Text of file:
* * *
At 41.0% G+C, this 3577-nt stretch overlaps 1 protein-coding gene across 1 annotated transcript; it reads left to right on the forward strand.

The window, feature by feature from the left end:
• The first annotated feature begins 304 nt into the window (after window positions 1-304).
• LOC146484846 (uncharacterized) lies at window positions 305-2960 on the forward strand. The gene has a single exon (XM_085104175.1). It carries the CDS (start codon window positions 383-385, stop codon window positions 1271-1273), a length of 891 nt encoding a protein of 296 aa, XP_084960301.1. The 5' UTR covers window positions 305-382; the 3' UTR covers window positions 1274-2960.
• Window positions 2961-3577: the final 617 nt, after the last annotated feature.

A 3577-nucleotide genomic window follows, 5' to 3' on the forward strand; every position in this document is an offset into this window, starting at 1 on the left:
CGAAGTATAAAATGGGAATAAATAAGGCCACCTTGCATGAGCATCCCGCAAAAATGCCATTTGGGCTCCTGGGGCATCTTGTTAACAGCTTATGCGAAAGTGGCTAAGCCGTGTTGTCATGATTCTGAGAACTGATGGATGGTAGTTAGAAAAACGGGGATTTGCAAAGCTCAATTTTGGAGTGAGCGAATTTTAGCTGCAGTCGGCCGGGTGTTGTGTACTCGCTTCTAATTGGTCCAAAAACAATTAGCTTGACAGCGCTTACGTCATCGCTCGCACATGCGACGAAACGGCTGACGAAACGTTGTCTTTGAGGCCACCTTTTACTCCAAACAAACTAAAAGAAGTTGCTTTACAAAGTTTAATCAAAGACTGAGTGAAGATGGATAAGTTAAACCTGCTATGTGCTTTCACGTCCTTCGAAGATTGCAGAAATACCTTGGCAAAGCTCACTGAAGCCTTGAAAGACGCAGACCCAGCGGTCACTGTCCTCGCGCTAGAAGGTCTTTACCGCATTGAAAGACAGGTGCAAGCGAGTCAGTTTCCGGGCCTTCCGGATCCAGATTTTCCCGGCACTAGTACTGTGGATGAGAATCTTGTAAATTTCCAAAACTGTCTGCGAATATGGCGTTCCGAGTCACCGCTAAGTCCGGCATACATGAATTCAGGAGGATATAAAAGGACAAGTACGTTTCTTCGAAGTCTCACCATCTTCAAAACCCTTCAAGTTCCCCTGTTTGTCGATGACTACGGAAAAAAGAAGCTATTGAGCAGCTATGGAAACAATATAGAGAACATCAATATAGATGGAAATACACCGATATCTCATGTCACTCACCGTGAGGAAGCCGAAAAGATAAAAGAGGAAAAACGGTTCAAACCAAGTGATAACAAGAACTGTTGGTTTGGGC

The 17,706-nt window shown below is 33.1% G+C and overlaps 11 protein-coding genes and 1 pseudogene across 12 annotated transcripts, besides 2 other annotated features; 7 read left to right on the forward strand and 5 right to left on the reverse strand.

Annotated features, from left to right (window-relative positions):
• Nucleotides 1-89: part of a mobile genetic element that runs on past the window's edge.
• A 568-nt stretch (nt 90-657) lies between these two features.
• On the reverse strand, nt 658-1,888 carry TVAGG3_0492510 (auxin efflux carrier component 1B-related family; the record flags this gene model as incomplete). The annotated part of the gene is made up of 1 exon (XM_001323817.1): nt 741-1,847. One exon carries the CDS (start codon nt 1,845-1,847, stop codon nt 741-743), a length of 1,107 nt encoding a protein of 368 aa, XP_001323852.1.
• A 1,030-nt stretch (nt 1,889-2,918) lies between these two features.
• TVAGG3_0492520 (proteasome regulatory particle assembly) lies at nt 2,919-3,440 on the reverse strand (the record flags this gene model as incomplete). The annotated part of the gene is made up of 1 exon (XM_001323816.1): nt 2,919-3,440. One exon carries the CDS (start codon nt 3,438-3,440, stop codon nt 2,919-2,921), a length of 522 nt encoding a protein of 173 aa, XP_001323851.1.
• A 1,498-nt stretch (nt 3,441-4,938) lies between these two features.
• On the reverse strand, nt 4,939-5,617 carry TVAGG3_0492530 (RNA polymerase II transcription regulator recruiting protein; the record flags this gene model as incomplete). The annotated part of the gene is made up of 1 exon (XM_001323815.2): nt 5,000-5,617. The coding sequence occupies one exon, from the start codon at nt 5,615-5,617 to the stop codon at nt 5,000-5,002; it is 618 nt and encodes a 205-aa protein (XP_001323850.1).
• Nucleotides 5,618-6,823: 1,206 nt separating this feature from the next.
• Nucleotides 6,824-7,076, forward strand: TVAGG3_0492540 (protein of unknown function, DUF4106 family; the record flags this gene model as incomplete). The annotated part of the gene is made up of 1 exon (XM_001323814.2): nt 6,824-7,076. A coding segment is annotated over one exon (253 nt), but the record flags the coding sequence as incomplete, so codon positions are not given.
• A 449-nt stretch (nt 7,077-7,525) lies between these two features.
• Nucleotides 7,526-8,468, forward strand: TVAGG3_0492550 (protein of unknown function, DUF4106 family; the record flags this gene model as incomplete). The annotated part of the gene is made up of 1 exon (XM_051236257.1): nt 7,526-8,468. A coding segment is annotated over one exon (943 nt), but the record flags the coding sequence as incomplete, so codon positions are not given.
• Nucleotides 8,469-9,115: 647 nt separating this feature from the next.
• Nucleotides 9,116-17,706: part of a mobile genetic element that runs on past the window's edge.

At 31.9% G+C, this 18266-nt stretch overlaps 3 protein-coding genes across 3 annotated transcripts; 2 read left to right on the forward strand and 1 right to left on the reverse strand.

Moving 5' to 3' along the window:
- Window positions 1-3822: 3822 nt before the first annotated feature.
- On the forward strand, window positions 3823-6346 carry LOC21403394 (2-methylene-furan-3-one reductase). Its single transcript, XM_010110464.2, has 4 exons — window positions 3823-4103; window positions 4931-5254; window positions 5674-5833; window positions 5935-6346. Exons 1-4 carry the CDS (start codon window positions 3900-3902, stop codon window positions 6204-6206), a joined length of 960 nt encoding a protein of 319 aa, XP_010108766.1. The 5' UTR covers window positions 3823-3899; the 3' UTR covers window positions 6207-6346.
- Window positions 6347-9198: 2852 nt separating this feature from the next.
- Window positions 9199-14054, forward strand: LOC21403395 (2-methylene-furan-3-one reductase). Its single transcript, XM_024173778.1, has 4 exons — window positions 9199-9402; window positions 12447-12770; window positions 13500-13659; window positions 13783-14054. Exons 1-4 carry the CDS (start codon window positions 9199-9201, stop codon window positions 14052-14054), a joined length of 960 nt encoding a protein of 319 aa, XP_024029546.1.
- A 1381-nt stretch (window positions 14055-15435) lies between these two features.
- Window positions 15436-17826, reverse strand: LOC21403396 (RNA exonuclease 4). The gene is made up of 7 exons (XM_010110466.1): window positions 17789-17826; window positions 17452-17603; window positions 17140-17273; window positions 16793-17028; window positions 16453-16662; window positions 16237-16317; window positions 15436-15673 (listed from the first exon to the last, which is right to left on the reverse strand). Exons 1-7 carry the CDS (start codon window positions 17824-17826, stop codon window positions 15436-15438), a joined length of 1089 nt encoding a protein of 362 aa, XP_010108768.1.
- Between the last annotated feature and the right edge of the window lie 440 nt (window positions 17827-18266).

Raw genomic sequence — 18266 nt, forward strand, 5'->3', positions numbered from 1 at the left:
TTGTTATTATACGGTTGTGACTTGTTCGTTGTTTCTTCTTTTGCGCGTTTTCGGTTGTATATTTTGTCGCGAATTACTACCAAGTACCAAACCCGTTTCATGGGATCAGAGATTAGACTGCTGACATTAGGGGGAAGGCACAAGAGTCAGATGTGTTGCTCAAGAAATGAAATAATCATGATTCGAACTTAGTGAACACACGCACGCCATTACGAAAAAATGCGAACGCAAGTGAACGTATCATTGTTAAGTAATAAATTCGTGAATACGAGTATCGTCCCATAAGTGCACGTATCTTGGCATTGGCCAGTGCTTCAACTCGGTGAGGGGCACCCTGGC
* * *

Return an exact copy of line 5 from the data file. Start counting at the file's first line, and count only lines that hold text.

• Window positions 2961-3577: the final 617 nt, after the last annotated feature.